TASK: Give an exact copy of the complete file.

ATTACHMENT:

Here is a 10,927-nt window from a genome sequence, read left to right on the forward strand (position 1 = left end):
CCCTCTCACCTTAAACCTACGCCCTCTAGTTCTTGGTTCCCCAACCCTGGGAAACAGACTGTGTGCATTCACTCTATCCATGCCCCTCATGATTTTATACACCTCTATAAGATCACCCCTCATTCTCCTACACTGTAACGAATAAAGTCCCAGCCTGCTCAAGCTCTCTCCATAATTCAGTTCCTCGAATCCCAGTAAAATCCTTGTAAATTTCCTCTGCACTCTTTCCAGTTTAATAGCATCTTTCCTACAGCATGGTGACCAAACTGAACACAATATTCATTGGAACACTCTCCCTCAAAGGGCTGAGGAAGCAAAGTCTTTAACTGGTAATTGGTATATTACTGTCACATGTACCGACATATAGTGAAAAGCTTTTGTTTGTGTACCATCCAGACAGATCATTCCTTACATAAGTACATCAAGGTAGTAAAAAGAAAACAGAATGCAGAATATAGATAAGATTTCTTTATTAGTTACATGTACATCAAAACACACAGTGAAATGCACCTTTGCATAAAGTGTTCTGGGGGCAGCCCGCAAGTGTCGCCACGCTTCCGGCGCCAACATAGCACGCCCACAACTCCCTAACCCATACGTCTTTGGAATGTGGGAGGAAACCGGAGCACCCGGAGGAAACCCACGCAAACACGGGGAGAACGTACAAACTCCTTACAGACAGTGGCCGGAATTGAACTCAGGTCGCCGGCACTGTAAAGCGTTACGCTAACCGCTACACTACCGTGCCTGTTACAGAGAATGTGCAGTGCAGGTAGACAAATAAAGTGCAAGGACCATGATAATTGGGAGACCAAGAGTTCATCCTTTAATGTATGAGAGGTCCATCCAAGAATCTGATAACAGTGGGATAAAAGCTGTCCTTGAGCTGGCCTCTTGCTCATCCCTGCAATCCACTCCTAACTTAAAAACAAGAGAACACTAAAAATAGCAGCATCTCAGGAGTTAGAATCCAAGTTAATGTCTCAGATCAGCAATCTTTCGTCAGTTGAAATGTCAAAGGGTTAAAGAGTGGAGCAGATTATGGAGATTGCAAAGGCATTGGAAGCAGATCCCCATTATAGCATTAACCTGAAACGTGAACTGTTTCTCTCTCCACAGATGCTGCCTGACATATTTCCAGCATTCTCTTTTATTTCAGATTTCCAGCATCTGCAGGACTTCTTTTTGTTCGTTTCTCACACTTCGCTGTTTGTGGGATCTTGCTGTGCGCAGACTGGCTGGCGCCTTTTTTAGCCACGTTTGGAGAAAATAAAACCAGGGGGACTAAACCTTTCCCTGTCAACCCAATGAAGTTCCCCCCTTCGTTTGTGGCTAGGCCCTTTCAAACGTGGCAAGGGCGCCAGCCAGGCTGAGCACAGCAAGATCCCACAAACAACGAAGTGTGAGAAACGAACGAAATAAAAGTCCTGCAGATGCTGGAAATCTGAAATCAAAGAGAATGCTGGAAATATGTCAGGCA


Here is a 10,927-nt window from a genome sequence, read left to right on the forward strand (position 1 = left end):
CCCTCTCACCTTAAACCTACGCCCTCTAGTTCTTGGTTCCCCAACCCTGGGAAACAGACTGTGTGCATTCACTCTATCCATGCCCCTCATGATTTTATACACCTCTATAAGATCACCCCTCATTCTCCTACACTGTAACGAATAAAGTCCCAGCCTGCTCAAGCTCTCTCCATAATTCAGTTCCTCGAATCCCAGTAAAATCCTTGTAAATTTCCTCTGCACTCTTTCCAGTTTAATAGCATCTTTCCTACAGCATGGTGACCAAACTGAACACAATATTCATTGGAACACTCTCCCTCAAAGGGCTGAGGAAGCAAAGTCTTTAACTGGTAATTGGTATATTACTGTCACATGTACCGACATATAGTGAAAAGCTTTTGTTTGTGTACCATCCAGACAGATCATTCCTTACATAAGTACATCAAGGTAGTAAAAAGAAAACAGAATGCAGAATATAGATAAGATTTCTTTATTAGTTACATGTACATCAAAACACACAGTGAAATGCACCTTTGCATAAAGTGTTCTGGGGGCAGCCCGCAAGTGTCGCCACGCTTCCGGCGCCAACATAGCACGCCCACAACTCCCTAACCCATACGTCTTTGGAATGTGGGAGGAAACCGGAGCACCCGGAGGAAACCCACGCAAACACGGGGAGAACGTACAAACTCCTTACAGACAGTGGCCGGAATTGAACTCAGGTCGCCGGCACTGTAAAGCGTTACGCTAACCGCTACACTACCGTGCCTGTTACAGAGAATGTGCAGTGCAGGTAGACAAATAAAGTGCAAGGACCATGATAATTGGGAGACCAAGAGTTCATCCTTTAATGTATGAGAGGTCCATCCAAGAATCTGATAACAGTGGGATAAAAGCTGTCCTTGAGCTGGCCTCTTGCTCATCCCTGCAATCCACTCCTAACTTAAAAACAAGAGAACACTAAAAATAGCAGCATCTCAGGAGTTAGAATCCAAGTTAATGTCTCAGATCAGCAATCTTTCGTCAGTTGAAATGTCAAAGGGTTAAAGAGTGGAGCAGATTATGGAGATTGCAAAGGCATTGGAAGCAGATCCCCATTATAGCATTAACCTGAAACGTGAACTGTTTCTCTCTCCACAGATGCTGCCTGACATATTTCCAGCATTCTCTTTTATTTCAGATTTCCAGCATCTGCAGGACTTCTTTTTGTTCGTTTCTCACACTTCGCTGTTTGTGGGATCTTGCTGTGCGCAGACTGGCTGGCGCCTTTTTTAGCCACGTTTGGAGAAAATAAAACCAGGGGGACTAAACCTTTCCCTGTCAACCCAATGAAGTTCCCCCCTTCGTTTGTGGCTAGGCCCTTTCAAACGTGGCAAGGGCGCCAGCCAGGCTGAGCACAGCAAGATCCCACAAACAACGAAGTGTGAGAAACGAACGAAATAAAAGTCCTGCAGATGCTGGAAATCTGAAATCAAAGAGAATGCTGGAAATATGTCAGGCA